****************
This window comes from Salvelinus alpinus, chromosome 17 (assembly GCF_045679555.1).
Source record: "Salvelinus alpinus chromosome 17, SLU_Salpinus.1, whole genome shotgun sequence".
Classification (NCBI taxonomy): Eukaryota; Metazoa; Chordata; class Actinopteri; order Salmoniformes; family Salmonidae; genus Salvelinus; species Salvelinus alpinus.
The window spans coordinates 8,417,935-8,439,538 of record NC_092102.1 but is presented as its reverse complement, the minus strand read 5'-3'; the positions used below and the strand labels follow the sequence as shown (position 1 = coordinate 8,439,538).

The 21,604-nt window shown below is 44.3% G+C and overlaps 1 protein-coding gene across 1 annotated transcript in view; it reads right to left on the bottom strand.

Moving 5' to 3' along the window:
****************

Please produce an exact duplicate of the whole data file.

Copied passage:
This window comes from Salvelinus alpinus, chromosome 17 (assembly GCF_045679555.1).
Source record: "Salvelinus alpinus chromosome 17, SLU_Salpinus.1, whole genome shotgun sequence".
Classification (NCBI taxonomy): Eukaryota; Metazoa; Chordata; class Actinopteri; order Salmoniformes; family Salmonidae; genus Salvelinus; species Salvelinus alpinus.
The window spans coordinates 8,417,935-8,439,538 of record NC_092102.1 but is presented as its reverse complement, the minus strand read 5'-3'; the positions used below and the strand labels follow the sequence as shown (position 1 = coordinate 8,439,538).

The 21,604-nt window shown below is 44.3% G+C and overlaps 1 protein-coding gene across 1 annotated transcript in view; it reads right to left on the bottom strand.

Moving 5' to 3' along the window: